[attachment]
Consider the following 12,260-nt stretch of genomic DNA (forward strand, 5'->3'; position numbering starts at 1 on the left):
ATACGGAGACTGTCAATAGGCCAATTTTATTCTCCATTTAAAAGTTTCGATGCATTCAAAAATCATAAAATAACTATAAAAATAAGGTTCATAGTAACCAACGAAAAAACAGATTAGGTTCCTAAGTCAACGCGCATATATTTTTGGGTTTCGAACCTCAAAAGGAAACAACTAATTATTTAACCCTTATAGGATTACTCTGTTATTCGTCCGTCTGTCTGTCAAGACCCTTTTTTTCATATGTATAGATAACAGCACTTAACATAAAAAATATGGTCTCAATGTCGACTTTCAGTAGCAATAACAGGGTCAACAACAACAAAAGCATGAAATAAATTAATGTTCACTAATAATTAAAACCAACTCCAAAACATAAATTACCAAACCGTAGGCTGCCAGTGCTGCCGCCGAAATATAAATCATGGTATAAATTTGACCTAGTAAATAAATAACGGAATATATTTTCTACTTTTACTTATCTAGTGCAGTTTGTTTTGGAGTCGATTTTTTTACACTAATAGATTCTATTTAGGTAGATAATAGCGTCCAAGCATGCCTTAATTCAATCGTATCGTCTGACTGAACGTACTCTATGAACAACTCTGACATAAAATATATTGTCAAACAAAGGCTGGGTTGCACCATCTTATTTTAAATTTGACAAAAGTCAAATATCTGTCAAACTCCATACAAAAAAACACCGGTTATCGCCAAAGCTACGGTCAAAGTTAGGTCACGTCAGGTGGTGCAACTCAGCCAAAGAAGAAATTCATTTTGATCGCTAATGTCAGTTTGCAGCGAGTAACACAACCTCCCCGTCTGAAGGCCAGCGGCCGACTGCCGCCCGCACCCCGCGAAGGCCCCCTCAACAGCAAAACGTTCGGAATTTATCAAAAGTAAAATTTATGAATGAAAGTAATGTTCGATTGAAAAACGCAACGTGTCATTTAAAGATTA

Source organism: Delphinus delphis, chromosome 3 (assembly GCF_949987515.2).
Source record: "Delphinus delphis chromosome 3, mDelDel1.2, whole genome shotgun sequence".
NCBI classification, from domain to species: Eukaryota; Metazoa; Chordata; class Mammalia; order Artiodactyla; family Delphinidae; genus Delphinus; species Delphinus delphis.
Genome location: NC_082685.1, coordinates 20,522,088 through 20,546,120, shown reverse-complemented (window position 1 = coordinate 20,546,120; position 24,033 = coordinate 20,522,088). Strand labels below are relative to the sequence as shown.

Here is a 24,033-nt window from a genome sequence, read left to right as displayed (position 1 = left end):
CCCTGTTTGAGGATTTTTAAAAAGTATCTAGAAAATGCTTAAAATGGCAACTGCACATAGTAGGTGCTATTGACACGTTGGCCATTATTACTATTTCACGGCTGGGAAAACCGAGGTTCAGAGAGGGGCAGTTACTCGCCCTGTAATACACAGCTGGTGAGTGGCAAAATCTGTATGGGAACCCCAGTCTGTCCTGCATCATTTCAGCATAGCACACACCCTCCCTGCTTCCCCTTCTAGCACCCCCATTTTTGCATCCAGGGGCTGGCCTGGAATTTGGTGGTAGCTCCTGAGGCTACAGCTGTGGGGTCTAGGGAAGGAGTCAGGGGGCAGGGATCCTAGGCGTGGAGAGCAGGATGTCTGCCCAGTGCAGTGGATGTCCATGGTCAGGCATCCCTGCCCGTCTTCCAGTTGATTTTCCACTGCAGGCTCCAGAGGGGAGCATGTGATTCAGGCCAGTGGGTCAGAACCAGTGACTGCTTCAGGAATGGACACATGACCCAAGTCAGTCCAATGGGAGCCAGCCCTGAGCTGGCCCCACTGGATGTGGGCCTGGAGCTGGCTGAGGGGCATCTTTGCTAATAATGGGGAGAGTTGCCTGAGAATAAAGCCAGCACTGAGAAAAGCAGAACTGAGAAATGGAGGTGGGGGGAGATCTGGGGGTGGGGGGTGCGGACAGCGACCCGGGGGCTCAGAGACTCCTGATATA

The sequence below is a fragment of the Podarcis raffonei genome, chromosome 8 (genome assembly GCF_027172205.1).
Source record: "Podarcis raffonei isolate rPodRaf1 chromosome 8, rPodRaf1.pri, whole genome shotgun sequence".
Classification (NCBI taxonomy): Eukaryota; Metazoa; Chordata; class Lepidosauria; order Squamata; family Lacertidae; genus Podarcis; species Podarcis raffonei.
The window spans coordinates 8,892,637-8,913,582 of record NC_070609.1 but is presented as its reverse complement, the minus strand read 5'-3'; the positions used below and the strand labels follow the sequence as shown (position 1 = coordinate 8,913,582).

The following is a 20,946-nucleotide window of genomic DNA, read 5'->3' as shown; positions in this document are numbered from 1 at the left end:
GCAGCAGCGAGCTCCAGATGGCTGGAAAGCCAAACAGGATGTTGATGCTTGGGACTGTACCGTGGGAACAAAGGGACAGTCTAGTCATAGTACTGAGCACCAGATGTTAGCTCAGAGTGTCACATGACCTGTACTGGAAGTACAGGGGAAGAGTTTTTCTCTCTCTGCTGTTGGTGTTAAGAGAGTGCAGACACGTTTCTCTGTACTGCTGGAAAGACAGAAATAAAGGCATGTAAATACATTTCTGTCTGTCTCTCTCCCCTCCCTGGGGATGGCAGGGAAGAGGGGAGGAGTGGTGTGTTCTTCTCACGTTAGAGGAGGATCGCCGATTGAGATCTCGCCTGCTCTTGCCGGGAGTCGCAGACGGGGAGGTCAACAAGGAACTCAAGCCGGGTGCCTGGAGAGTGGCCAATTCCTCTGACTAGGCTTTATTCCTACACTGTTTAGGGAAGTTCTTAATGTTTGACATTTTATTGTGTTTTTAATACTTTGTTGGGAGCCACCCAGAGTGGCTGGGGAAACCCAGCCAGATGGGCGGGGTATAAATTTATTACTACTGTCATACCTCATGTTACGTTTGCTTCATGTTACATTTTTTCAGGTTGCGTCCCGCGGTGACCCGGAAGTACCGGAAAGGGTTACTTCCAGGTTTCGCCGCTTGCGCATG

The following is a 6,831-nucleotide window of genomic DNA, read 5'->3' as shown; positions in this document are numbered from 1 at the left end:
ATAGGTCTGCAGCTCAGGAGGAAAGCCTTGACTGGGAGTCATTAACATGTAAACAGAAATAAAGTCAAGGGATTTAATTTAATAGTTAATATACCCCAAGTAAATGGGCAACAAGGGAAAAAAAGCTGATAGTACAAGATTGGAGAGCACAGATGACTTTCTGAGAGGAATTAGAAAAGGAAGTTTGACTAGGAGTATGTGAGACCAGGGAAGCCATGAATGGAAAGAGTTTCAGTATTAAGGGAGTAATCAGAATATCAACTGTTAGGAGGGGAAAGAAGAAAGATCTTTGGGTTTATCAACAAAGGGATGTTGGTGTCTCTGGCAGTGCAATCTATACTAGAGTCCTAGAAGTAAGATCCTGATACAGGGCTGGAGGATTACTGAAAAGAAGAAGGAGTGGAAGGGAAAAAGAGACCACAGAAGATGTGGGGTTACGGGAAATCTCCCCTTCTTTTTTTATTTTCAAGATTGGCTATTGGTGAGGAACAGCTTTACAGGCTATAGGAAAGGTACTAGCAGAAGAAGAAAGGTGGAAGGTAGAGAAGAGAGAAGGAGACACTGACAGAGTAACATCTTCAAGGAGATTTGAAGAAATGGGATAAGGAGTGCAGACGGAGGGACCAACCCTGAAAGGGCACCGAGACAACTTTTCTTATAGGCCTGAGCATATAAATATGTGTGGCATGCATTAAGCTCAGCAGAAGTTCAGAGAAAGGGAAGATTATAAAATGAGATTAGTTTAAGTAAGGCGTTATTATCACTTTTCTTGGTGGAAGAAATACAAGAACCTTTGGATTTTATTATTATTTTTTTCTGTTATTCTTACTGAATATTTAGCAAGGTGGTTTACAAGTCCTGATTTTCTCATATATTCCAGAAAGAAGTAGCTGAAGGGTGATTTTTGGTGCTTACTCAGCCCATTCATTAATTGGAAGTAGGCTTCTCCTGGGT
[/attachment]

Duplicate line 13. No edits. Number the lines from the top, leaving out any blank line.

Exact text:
The following is a 20,946-nucleotide window of genomic DNA, read 5'->3' as shown; positions in this document are numbered from 1 at the left end: